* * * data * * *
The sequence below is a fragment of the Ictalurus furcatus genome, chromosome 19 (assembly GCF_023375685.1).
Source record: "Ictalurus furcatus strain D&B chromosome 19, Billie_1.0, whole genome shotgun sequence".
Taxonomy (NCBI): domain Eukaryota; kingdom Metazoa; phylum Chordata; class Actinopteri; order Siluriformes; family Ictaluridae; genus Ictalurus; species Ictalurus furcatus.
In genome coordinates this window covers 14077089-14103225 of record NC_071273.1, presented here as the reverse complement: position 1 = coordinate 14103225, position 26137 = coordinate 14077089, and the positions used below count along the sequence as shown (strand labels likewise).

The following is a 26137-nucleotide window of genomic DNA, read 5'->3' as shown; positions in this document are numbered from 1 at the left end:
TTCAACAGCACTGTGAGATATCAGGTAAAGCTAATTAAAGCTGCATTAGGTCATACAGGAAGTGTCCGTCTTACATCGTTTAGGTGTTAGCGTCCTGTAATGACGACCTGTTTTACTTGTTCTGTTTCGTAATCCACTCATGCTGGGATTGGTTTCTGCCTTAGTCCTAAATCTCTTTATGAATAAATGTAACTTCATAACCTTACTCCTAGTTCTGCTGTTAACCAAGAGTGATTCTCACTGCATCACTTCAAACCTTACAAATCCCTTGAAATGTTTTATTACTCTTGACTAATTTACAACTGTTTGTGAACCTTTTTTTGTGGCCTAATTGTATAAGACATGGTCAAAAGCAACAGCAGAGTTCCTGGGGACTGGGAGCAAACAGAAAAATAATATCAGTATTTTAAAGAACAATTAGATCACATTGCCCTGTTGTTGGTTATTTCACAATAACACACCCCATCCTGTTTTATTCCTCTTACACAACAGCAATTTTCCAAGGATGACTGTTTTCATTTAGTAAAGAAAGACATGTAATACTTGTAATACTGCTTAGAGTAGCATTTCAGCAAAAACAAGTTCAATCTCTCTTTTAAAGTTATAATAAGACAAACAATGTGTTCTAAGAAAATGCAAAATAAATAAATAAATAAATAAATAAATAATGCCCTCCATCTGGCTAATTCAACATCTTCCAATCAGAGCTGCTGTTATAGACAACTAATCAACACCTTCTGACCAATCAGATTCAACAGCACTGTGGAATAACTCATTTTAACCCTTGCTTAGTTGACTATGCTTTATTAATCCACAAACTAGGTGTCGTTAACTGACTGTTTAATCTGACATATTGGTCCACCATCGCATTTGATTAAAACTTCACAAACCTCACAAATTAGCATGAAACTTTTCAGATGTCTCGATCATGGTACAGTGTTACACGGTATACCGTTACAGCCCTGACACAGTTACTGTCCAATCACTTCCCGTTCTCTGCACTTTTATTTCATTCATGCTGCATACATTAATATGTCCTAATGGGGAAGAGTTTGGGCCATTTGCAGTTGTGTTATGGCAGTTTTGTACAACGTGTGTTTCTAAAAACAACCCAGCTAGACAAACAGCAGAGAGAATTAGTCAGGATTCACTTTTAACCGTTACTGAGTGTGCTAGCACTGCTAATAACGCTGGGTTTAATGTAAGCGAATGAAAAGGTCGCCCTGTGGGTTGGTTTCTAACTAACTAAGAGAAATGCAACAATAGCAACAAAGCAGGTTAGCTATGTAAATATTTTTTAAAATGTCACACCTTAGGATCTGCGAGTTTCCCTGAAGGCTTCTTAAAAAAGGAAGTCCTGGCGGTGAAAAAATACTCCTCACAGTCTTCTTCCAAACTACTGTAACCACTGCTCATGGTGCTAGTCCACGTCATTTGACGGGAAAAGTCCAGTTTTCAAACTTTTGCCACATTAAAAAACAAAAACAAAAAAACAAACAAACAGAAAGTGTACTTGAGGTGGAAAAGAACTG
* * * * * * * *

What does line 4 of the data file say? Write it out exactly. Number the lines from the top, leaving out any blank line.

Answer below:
In genome coordinates this window covers 14077089-14103225 of record NC_071273.1, presented here as the reverse complement: position 1 = coordinate 14103225, position 26137 = coordinate 14077089, and the positions used below count along the sequence as shown (strand labels likewise).